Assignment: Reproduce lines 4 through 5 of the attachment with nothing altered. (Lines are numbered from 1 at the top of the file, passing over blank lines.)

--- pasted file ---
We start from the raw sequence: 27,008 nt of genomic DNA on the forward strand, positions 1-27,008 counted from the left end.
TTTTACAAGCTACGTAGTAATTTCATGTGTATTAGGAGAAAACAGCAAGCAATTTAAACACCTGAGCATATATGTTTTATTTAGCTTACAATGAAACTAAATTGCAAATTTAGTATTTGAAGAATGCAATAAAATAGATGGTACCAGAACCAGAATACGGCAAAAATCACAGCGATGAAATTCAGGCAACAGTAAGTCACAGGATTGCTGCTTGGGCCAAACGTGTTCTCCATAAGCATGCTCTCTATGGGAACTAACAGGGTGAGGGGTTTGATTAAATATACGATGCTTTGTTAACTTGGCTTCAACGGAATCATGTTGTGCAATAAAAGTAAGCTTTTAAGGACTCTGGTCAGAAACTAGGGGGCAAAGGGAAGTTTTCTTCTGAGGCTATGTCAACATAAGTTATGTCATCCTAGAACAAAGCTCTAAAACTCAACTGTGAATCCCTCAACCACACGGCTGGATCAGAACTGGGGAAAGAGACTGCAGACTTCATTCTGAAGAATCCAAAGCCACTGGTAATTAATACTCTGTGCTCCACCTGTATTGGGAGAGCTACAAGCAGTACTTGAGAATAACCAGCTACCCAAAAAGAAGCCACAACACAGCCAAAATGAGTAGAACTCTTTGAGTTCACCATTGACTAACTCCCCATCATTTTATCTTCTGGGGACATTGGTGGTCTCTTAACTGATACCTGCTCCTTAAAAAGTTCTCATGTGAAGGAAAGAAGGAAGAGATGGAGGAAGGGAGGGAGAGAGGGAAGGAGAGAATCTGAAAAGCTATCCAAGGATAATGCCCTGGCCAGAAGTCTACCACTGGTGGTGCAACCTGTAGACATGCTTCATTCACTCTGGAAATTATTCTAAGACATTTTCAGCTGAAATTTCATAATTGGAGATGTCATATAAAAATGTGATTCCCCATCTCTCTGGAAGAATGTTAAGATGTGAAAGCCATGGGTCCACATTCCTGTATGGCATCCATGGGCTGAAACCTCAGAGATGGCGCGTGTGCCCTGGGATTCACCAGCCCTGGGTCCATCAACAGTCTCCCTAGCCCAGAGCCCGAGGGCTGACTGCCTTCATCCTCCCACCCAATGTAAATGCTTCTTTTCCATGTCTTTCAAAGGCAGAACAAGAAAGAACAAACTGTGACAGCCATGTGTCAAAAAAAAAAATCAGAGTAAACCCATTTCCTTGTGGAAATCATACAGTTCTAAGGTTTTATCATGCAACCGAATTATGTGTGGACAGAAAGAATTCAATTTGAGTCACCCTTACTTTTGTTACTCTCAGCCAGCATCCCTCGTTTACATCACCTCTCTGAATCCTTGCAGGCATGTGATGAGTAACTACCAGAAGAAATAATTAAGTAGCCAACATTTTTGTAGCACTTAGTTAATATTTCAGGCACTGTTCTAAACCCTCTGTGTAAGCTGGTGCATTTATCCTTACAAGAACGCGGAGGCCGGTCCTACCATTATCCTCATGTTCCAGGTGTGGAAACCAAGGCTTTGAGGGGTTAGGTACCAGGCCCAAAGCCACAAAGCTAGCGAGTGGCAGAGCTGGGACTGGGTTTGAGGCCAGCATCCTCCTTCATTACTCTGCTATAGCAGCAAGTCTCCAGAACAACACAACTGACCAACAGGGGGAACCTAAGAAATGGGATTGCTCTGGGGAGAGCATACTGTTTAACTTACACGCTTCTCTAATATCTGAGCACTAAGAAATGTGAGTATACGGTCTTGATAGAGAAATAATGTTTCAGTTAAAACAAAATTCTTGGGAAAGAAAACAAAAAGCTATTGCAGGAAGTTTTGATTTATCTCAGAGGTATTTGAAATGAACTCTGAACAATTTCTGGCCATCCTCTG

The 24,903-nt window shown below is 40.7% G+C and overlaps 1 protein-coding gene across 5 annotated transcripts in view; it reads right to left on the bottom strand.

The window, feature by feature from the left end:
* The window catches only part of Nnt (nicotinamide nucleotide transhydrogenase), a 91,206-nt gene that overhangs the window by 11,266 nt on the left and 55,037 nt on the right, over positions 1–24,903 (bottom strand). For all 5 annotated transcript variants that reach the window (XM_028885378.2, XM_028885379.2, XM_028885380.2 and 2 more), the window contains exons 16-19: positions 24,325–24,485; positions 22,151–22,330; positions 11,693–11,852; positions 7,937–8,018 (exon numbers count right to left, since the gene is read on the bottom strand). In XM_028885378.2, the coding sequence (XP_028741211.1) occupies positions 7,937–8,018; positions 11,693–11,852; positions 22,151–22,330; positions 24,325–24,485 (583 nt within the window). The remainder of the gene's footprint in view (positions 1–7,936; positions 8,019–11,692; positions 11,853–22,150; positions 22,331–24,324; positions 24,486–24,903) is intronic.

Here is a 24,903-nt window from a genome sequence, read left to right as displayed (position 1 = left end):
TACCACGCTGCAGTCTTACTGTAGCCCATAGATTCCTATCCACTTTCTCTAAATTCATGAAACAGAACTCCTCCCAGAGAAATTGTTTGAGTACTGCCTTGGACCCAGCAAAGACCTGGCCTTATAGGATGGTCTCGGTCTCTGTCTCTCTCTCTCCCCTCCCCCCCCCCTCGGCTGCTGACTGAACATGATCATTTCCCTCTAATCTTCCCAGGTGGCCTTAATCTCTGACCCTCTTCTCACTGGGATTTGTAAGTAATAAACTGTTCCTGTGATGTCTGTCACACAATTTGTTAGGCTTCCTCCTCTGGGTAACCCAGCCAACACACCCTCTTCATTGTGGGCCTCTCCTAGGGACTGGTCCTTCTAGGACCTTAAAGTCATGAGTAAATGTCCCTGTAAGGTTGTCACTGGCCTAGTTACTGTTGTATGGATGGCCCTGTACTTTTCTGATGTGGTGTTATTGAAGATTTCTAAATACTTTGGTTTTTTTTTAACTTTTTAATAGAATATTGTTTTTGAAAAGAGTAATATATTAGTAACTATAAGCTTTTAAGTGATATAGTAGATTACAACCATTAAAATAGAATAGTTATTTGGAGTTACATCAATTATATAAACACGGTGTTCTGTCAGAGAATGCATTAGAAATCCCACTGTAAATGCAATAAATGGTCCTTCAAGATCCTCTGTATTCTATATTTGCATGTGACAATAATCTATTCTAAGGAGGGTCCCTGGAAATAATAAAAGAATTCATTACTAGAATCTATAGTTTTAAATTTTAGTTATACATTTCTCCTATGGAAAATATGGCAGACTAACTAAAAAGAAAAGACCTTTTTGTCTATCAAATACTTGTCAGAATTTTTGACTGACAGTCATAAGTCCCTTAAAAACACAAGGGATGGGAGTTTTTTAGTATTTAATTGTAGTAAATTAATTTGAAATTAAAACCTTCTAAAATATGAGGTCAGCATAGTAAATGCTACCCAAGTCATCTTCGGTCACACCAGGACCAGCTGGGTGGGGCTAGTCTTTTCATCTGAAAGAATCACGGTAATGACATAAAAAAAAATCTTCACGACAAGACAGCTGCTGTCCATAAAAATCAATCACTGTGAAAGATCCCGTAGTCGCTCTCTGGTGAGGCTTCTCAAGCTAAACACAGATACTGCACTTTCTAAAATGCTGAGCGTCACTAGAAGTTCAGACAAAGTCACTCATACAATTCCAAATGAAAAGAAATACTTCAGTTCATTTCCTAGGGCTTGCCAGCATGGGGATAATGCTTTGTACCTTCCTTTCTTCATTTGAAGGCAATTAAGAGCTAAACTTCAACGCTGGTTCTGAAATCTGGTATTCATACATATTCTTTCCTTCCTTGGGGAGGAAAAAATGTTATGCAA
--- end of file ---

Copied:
The window, feature by feature from the left end:
* The window catches only part of Nnt (nicotinamide nucleotide transhydrogenase), a 91,206-nt gene that overhangs the window by 11,266 nt on the left and 55,037 nt on the right, over positions 1–24,903 (bottom strand). For all 5 annotated transcript variants that reach the window (XM_028885378.2, XM_028885379.2, XM_028885380.2 and 2 more), the window contains exons 16-19: positions 24,325–24,485; positions 22,151–22,330; positions 11,693–11,852; positions 7,937–8,018 (exon numbers count right to left, since the gene is read on the bottom strand). In XM_028885378.2, the coding sequence (XP_028741211.1) occupies positions 7,937–8,018; positions 11,693–11,852; positions 22,151–22,330; positions 24,325–24,485 (583 nt within the window). The remainder of the gene's footprint in view (positions 1–7,936; positions 8,019–11,692; positions 11,853–22,150; positions 22,331–24,324; positions 24,486–24,903) is intronic.